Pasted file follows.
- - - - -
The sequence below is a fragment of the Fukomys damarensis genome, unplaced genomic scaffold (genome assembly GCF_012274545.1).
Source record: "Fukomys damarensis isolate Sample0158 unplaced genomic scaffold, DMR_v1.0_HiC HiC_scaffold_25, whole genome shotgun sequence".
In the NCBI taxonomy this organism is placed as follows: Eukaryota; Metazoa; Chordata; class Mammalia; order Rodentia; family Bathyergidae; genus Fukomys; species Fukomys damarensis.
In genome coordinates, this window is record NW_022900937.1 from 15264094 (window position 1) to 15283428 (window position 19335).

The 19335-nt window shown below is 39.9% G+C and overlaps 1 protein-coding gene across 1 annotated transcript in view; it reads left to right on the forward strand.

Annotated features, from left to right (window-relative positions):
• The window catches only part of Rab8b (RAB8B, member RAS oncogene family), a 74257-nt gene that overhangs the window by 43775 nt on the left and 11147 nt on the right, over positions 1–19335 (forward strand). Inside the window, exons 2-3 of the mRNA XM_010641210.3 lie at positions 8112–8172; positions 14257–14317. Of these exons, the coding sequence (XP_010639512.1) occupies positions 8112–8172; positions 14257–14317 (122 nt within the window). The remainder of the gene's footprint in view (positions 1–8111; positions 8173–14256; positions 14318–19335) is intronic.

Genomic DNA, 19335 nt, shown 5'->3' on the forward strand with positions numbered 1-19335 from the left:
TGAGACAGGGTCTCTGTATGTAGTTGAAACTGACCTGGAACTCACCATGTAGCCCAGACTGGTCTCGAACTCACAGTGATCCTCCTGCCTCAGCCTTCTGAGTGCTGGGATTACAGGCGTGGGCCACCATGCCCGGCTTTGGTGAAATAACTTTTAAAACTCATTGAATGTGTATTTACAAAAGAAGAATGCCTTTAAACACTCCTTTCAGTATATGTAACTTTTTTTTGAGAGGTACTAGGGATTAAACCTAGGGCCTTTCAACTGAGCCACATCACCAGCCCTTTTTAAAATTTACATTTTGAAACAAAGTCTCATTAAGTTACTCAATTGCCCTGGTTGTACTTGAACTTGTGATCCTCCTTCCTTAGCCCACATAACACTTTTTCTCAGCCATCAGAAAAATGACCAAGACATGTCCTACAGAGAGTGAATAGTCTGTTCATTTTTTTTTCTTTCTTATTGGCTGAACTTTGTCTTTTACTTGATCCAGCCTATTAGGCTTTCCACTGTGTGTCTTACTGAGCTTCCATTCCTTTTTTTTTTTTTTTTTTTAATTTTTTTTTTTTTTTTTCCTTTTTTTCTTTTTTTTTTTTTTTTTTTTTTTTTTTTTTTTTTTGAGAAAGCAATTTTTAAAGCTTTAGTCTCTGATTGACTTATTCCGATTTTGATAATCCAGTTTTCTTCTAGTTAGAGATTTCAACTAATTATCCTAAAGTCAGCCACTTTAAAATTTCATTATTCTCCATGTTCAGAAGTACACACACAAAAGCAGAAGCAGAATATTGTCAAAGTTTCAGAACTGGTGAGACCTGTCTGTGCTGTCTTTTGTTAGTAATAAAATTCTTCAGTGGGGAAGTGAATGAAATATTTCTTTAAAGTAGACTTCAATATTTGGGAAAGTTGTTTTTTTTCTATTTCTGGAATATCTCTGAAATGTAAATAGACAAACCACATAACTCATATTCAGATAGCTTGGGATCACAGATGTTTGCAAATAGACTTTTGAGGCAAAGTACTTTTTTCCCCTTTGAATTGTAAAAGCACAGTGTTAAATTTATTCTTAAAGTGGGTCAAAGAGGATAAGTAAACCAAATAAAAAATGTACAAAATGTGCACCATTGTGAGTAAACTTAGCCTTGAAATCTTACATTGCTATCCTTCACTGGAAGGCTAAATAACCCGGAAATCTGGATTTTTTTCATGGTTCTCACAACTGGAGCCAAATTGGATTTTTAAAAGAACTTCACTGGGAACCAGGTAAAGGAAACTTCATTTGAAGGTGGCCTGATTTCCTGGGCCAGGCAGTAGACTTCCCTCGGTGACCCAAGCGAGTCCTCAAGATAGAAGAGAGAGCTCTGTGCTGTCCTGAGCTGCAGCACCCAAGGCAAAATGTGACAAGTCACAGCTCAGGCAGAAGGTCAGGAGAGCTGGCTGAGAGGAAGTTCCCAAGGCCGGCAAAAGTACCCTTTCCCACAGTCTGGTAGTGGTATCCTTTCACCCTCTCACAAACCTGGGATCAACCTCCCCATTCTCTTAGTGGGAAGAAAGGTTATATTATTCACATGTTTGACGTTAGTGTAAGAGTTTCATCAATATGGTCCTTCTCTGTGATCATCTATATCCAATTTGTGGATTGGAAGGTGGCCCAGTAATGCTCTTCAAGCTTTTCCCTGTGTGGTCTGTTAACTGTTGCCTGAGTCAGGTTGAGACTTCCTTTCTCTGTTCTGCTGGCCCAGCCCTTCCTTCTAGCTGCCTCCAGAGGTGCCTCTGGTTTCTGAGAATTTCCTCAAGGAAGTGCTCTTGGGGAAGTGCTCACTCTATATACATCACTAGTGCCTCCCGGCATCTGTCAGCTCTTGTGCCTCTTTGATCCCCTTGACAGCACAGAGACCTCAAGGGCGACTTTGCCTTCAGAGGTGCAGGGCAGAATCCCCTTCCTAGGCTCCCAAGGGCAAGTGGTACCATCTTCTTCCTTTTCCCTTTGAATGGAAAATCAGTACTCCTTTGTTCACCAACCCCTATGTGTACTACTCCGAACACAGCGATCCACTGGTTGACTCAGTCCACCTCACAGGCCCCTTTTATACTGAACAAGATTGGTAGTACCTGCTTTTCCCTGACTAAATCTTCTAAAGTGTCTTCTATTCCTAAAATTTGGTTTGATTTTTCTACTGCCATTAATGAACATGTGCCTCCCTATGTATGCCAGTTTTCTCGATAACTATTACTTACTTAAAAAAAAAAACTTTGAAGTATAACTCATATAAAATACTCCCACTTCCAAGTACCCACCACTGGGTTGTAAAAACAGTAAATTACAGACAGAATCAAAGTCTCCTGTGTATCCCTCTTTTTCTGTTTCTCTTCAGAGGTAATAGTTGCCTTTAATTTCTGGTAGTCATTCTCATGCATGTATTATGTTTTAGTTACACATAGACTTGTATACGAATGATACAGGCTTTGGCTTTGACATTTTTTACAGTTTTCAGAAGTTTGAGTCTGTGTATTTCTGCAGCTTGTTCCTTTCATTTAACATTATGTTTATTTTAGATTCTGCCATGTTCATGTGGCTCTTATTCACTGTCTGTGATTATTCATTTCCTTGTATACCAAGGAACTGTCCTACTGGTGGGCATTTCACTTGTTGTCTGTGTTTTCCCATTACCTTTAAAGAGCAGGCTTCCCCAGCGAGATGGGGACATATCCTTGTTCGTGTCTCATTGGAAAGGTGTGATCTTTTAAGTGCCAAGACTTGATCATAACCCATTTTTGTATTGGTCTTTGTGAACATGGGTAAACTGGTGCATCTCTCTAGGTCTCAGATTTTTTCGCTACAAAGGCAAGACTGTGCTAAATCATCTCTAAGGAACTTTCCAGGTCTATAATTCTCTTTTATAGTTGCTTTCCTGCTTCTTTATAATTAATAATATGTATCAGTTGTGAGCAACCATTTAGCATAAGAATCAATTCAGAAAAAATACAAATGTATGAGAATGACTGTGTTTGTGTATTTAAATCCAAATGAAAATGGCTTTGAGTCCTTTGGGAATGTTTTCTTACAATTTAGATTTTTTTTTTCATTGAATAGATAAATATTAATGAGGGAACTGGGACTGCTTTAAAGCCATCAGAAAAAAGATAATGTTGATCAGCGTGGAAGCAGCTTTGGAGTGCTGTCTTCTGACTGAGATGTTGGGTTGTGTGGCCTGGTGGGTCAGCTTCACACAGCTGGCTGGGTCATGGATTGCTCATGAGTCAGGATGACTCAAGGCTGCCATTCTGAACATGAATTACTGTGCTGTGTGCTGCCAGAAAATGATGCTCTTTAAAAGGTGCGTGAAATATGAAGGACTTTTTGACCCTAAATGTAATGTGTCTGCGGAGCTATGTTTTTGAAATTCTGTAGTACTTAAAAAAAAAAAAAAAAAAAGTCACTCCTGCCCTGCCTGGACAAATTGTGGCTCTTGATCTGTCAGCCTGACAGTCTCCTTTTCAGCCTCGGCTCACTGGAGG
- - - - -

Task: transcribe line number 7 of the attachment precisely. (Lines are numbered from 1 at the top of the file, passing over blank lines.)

• The window catches only part of Rab8b (RAB8B, member RAS oncogene family), a 74257-nt gene that overhangs the window by 43775 nt on the left and 11147 nt on the right, over positions 1–19335 (forward strand). Inside the window, exons 2-3 of the mRNA XM_010641210.3 lie at positions 8112–8172; positions 14257–14317. Of these exons, the coding sequence (XP_010639512.1) occupies positions 8112–8172; positions 14257–14317 (122 nt within the window). The remainder of the gene's footprint in view (positions 1–8111; positions 8173–14256; positions 14318–19335) is intronic.